|Publication number||US7842090 B2|
|Application number||US 11/833,246|
|Publication date||Nov 30, 2010|
|Filing date||Aug 3, 2007|
|Priority date||Nov 7, 2003|
|Also published as||DE602004006709D1, DE602004006709T2, EP1578314A1, EP1578314B1, US7011685, US7537613, US7811308, US7811322, US7811323, US7811324, US7811330, US7833272, US7846209, US8012176, US8262699, US20050102028, US20060149383, US20070191847, US20070191947, US20070191948, US20070191949, US20070191950, US20070203494, US20070213724, US20070288006, US20080004706, US20080009947, US20080009948, WO2005044152A1|
|Publication number||11833246, 833246, US 7842090 B2, US 7842090B2, US-B2-7842090, US7842090 B2, US7842090B2|
|Inventors||Uri Arnin, Michael Tauber, Yuri Sudin, Yoram Anekstein|
|Original Assignee||Impliant Ltd.|
|Export Citation||BiBTeX, EndNote, RefMan|
|Patent Citations (4), Classifications (24), Legal Events (5)|
|External Links: USPTO, USPTO Assignment, Espacenet|
This application claims priority under 35 USC §119 to U.S. Provisional Patent Application, Ser. No. 60/517,888, filed Nov. 7, 2003, and is a continuation of U.S. patent application Ser. No. 11/369,816, filed Mar. 8, 2006, now U.S. Pat. No. 7,537,613, which is a continuation of U.S. patent application Ser. No. 10/750,860, filed Jan. 5, 2004, now U.S. Pat. No. 7,011,685, which are incorporated herein by reference.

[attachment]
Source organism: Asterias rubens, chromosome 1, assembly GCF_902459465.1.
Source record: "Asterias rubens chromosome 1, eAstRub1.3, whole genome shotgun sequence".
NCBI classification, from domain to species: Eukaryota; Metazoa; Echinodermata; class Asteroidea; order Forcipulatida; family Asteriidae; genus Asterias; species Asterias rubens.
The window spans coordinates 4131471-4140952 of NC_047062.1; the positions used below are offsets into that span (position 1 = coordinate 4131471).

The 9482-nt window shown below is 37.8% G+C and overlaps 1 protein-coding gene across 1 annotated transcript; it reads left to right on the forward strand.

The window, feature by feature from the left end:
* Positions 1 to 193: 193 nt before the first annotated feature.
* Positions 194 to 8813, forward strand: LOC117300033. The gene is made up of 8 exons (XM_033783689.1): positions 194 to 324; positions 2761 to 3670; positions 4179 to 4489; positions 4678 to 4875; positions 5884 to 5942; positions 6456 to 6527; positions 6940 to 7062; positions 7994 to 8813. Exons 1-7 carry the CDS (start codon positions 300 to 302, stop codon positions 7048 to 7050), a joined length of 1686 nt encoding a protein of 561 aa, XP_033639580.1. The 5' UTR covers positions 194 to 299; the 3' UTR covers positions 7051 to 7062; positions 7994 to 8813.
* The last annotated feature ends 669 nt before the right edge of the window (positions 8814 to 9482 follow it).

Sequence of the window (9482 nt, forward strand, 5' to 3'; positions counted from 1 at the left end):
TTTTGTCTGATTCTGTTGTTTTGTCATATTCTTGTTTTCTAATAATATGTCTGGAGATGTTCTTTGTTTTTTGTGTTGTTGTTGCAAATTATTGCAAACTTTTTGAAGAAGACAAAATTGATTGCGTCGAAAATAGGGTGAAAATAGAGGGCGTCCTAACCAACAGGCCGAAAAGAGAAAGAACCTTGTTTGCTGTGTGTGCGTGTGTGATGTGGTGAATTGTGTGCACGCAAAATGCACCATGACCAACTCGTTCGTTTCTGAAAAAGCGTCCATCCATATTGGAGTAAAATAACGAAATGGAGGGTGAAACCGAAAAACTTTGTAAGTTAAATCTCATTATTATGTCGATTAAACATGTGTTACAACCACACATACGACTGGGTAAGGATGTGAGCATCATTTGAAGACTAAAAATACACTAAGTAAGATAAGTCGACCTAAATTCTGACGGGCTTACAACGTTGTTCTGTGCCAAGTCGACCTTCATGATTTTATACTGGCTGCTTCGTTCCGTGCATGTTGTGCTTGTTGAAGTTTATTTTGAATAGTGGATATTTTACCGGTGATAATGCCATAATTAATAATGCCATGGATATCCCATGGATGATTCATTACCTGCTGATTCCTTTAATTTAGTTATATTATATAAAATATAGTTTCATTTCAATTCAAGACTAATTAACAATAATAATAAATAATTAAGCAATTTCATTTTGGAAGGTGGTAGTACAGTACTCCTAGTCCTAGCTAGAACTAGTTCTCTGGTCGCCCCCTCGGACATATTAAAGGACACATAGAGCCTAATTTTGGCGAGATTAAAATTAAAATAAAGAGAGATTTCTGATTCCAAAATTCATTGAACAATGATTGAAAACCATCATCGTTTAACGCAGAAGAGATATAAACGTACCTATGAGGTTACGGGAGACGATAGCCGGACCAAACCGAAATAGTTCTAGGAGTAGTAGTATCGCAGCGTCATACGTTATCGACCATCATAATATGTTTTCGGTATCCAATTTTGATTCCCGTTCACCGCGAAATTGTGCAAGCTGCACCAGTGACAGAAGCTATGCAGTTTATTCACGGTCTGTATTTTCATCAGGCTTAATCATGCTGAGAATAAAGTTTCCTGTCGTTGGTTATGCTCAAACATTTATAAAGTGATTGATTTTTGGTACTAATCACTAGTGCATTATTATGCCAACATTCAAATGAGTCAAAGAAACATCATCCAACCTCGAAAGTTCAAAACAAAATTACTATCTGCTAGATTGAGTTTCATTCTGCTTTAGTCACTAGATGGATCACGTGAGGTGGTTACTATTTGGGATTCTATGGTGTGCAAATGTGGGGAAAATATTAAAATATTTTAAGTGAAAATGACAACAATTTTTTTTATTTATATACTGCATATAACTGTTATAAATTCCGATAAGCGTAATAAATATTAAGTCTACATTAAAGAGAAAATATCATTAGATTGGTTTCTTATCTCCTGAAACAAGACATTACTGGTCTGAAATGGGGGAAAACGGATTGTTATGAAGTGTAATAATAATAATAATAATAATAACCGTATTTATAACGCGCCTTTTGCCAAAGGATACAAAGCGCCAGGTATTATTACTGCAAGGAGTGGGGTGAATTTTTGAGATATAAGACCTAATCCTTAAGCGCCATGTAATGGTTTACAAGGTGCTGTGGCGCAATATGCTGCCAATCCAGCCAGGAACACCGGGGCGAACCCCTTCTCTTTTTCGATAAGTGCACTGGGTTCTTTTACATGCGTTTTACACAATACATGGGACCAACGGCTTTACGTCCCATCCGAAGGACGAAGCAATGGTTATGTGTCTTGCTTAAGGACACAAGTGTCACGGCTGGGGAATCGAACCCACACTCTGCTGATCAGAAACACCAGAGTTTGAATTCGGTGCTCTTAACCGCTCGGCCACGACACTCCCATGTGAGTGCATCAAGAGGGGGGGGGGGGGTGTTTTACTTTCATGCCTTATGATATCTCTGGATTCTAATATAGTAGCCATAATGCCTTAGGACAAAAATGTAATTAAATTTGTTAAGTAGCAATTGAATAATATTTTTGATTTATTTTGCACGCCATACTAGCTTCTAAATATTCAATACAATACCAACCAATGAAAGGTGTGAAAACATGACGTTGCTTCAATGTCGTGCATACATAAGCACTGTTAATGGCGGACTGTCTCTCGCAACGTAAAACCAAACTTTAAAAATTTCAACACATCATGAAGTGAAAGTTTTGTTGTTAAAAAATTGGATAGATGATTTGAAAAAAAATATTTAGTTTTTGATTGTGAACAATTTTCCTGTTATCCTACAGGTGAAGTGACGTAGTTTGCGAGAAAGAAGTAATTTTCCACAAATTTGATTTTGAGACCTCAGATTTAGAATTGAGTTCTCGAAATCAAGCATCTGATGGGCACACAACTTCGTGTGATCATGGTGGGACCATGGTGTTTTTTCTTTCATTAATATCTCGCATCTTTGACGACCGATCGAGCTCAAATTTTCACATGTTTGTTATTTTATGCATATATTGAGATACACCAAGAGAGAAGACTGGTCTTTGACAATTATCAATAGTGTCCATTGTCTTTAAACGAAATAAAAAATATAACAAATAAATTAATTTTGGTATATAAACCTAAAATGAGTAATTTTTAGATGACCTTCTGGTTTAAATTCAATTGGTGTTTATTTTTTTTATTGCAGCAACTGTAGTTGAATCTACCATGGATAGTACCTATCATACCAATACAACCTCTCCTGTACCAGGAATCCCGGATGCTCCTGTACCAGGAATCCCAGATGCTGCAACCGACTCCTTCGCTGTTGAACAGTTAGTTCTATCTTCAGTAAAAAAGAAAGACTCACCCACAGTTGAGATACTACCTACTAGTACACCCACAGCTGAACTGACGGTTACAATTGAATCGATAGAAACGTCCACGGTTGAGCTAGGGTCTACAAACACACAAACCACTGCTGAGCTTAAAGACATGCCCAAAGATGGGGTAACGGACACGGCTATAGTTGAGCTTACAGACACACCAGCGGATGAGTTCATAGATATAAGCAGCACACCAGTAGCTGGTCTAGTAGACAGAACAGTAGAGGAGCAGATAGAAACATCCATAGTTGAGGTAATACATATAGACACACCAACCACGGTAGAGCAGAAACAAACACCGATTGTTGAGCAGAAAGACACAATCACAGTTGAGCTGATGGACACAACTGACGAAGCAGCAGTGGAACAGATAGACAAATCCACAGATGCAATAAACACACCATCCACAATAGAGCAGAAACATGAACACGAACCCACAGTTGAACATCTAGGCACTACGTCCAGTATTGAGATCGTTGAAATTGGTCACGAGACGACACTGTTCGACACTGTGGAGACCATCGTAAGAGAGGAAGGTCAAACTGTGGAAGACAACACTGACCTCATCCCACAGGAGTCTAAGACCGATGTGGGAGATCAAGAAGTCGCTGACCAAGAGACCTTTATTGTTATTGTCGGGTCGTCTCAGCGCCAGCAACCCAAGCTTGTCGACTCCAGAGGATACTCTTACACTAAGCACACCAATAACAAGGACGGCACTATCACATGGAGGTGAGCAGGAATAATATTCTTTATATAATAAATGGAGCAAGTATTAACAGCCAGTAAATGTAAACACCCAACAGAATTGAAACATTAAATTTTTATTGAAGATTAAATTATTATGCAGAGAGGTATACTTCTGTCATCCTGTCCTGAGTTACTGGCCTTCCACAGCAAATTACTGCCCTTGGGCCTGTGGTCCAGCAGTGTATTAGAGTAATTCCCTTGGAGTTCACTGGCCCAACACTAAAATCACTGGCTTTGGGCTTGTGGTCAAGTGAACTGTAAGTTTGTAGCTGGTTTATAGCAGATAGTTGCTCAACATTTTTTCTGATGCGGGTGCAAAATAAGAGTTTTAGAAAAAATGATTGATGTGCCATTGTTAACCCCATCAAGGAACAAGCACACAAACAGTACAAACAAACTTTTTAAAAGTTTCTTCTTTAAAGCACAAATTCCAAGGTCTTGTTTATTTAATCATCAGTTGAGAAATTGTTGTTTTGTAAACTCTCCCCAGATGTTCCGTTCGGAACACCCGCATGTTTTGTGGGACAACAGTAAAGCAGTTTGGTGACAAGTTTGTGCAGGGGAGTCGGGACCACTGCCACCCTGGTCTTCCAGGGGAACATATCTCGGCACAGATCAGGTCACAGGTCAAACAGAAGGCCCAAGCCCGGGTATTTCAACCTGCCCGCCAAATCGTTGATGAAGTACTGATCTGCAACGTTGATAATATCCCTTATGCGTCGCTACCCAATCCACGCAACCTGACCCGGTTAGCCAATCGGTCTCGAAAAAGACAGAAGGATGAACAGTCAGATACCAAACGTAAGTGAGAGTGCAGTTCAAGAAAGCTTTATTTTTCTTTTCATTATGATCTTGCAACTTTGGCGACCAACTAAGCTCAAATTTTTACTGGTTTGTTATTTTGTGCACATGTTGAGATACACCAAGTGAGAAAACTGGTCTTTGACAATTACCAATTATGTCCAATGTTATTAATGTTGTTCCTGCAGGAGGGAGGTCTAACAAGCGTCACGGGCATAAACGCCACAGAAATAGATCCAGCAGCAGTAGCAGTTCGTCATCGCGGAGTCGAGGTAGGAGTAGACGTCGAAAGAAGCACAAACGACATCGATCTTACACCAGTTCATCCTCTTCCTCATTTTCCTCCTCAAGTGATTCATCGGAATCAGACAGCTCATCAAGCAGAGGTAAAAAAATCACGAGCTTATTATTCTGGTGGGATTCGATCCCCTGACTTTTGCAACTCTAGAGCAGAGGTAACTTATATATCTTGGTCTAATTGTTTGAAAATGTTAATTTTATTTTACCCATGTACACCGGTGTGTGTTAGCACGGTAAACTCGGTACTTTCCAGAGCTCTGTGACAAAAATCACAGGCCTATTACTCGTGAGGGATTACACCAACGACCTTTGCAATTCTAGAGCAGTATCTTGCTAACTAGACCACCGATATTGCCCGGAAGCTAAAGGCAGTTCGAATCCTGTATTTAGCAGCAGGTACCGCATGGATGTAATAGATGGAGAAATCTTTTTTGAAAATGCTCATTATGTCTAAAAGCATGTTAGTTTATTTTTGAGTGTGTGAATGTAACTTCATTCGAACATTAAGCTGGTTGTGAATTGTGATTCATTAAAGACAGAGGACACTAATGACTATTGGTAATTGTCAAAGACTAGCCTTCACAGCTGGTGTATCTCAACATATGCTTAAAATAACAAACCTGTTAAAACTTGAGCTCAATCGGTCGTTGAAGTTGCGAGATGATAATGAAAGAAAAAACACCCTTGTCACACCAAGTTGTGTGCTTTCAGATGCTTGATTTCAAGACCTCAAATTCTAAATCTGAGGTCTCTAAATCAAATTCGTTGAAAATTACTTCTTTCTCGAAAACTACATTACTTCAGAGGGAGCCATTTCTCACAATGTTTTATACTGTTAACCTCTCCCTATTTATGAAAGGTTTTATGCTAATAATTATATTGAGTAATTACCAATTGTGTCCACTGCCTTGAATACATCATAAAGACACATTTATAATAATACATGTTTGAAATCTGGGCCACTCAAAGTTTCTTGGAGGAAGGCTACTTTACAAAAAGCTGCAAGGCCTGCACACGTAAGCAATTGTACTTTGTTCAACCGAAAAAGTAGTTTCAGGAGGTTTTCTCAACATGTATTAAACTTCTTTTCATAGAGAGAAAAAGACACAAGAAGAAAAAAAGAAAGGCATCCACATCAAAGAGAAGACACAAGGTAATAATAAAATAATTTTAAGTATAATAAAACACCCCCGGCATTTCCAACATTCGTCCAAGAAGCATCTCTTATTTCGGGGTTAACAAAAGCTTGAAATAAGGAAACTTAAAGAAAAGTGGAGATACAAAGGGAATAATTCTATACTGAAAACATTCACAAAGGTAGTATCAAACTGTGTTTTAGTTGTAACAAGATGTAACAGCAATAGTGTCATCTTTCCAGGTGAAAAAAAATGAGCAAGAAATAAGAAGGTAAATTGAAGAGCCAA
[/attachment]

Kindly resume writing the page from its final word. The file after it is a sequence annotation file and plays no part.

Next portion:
The present invention is generally related to apparatus and methods for spinal prostheses.
Spinal stenosis, as well as spondylosis, spondylolisthesis, osteoarthritis and other degenerative phenomena may cause back pain, especially lower back pain. Such phenomena may be caused by a narrowing of the spinal canal by a variety of causes that result in the pinching of the spinal cord and/or nerves in the spine. Fusion of two or more adjacent vertebrae has been to alleviate back pain. However, fusion of vertebrae can be disfavored because fusion tends to cause degenerative phenomena in the fused vertebrae to migrate to adjacent vertebral components that have not been fused.
The present invention seeks to provide a novel spinal prosthesis, as is described more in detail hereinbelow. The prostheses disclosed herein are particularly advantageous for the posterior portion of the spine, but the invention is not limited to the posterior portion of the spine.
There is thus provided in accordance with an embodiment of the present invention an article including a spinal prosthesis having a unitary body with at least three attachment points attachable to spinal structure, the unitary body including a flexure assembly positioned between first and second attachment members, wherein flexure of the flexure assembly permits movement of the first attachment member relative to the second attachment member.